3 Important Steps You Can Take To Avoid The Copy-Cat Leadership Trap

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One of the best ways to develop in your leadership is to learn from other leaders. One of the worst ways is to merely copy these great leaders.

Growing leaders will read about other great leaders, will seek to discern their leadership traits, even emulate their leadership skills.

Copy-cat leaders do little more than mimic someone else’s leadership style. They’ll try to copy the public communication style of one leader, or even copy-and-paste the social media approach of another.

This may result in short-term success, but rarely will it yield the lasting impact that comes only from a deeper study of great leaders.

So how can you avoid falling into the copy-cat leadership trap?

1.   Ask more “why” questions; ask fewer “how” questions

For every “how” question (“How does that leader use stories in public speaking?”), ask a bunch of “why” questions. “Why does that leader bring so much energy when dealing with issues of social justice?” “Why does that leader pour so much into younger leaders?”

“How” questions point to technique. “Why” questions point to values.

2.   Focus on a leader’s journey; not just their results

Many leaders want to copy Craig Groeschel’s impressive media ministry.

Few want to look at the years of ministry spent in a garage.

Many leaders want to copy the charismatic leadership style of John Maxwell.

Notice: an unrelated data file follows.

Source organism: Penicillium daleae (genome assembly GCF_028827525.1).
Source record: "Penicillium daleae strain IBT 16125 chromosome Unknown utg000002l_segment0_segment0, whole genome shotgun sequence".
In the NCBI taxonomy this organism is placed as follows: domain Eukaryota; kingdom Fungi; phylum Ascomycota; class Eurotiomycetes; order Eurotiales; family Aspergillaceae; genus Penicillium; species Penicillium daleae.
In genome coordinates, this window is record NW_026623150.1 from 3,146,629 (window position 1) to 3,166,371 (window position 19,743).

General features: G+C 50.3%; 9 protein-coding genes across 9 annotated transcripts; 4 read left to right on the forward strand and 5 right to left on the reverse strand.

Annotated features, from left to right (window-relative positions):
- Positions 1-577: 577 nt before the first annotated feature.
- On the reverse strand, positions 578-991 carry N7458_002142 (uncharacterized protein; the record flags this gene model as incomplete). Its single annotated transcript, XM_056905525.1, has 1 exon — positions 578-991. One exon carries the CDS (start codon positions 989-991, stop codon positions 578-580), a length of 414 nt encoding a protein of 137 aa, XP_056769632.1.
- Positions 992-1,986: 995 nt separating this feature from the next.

Few want to relive the years he spent in relative obscurity leading a tiny church in Hillham, Indiana.

The point is, the real “guts” of leadership is often found in studying these leaders’ most grueling experiences.

3.   Seek to become the best leader you can be, not who someone else can be

You possess certain leadership gifts, passions, dreams, and capacities.

Your goal must be to learn from other great leaders in order to fully grow into the best leader you can be, not to become some hybrid of other leaders.

Always learn from the leaders you most admire, but continually check your spirit to ensure you’re not seeking to merely copy them.

Because when it comes to your leadership, you were called to be a one-of-a-kind original, not a mere copy.

the author

Scott Cochrane

Lifelong learner, practitioner and coach of leadership, across more than 50 countries. Follower of Jesus, husband of Nora, grateful parent and grandparent.

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